BoT credits measures as hot-money inflows ease

BoT credits measures as hot-money inflows ease

Measures recently launched by the Bank of Thailand to stem speculative capital inflows have reduced hot money in the system, says a senior central bank official.

After the central bank applied the measures to curb such inflows in July, foreign investors allocated their portfolio assets more cautiously for fear that policymakers would impose additional measures, said Vachira Arromdee, the assistant governor for financial market operations.

"Foreign investors have become more prudent in their investment in Thai markets because the central bank has sent a clear signal to curb hot-money inflows," she said.

"Some of them cancelled short-term investment in the Thai bond market."

The central bank started to rein in short-term offshore fund inflows by reducing its new short-term bond supply.

It then stepped up efforts by lowering the cap on the outstanding balance of non-resident accounts from 300 million baht per person to 200 million baht and requiring a report with the names of end beneficiaries for all non-resident holdings of Thai debt securities.

The baht is the top-performing currency in Asia, up 5-6% against the US dollar in the year to date.

The local currency was trading at 30.60 to the greenback on Tuesday, a bit stronger than the 30.58 quoted on July 1, when the central bank's first measure took effect.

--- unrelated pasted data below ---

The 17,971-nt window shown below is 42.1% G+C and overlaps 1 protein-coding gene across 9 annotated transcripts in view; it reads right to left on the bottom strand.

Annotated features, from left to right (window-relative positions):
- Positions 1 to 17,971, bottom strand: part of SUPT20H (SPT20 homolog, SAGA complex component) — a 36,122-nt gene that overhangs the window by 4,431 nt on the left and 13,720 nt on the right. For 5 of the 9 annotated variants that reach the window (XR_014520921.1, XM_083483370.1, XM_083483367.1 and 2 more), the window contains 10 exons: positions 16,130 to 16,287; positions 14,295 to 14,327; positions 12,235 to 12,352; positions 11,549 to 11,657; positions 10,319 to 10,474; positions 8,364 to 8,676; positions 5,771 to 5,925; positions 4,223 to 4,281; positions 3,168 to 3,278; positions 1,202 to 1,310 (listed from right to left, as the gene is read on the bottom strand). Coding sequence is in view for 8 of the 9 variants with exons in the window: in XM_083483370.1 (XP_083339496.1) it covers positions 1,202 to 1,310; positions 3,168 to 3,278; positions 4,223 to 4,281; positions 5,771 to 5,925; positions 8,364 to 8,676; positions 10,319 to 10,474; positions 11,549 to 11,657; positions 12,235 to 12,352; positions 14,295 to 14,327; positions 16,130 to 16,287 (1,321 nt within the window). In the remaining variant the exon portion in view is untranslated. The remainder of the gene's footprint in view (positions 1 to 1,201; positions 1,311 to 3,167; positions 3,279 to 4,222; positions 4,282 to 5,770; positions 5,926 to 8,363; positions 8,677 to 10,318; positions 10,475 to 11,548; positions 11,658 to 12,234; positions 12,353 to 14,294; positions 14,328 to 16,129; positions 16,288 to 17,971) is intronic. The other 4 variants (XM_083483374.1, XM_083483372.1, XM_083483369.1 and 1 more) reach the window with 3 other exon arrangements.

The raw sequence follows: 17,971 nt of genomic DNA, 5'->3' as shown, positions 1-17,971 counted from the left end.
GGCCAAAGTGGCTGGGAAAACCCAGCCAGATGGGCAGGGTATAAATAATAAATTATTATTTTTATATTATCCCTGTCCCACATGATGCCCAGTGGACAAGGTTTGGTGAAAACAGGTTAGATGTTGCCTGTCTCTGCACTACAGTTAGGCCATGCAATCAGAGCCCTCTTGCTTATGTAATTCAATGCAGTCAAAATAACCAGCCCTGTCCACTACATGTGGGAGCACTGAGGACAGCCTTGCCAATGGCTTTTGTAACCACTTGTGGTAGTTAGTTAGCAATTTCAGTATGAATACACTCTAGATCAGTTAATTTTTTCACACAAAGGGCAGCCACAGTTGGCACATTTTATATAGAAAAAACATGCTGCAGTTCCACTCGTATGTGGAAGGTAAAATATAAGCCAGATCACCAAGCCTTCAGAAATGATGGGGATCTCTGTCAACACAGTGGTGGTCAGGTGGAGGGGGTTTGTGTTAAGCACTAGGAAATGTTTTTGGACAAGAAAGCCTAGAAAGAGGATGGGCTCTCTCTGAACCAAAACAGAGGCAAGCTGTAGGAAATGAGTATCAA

Ms Vachira said the central bank stands ready to take additional measures to deal with the firmer baht in an appropriate manner.

The bank's requirement for the names of end beneficiaries is meant to clarify the objectives of overseas investors, she said, and they are used in other countries to help reduce speculative behaviour.

Don Nakornthab, senior director of the economic and policy department at the central bank, said recently the Bank of Thailand was considering a further relaxation of conditions related to individual investment abroad to promote capital outflows as a means to weaken the baht.

Thailand's current account surplus is a key factor attracting foreign fund inflows and strengthening the local currency.

And while the current account surplus is expected to gradually narrow, the decline will be minimal because the larger service account surplus from the tourism sector will partly offset the lower trade surplus, Mr Don said.

If that happens, the baht will continue to strengthen against the dollar unless the greenback reverses the depreciation trend.

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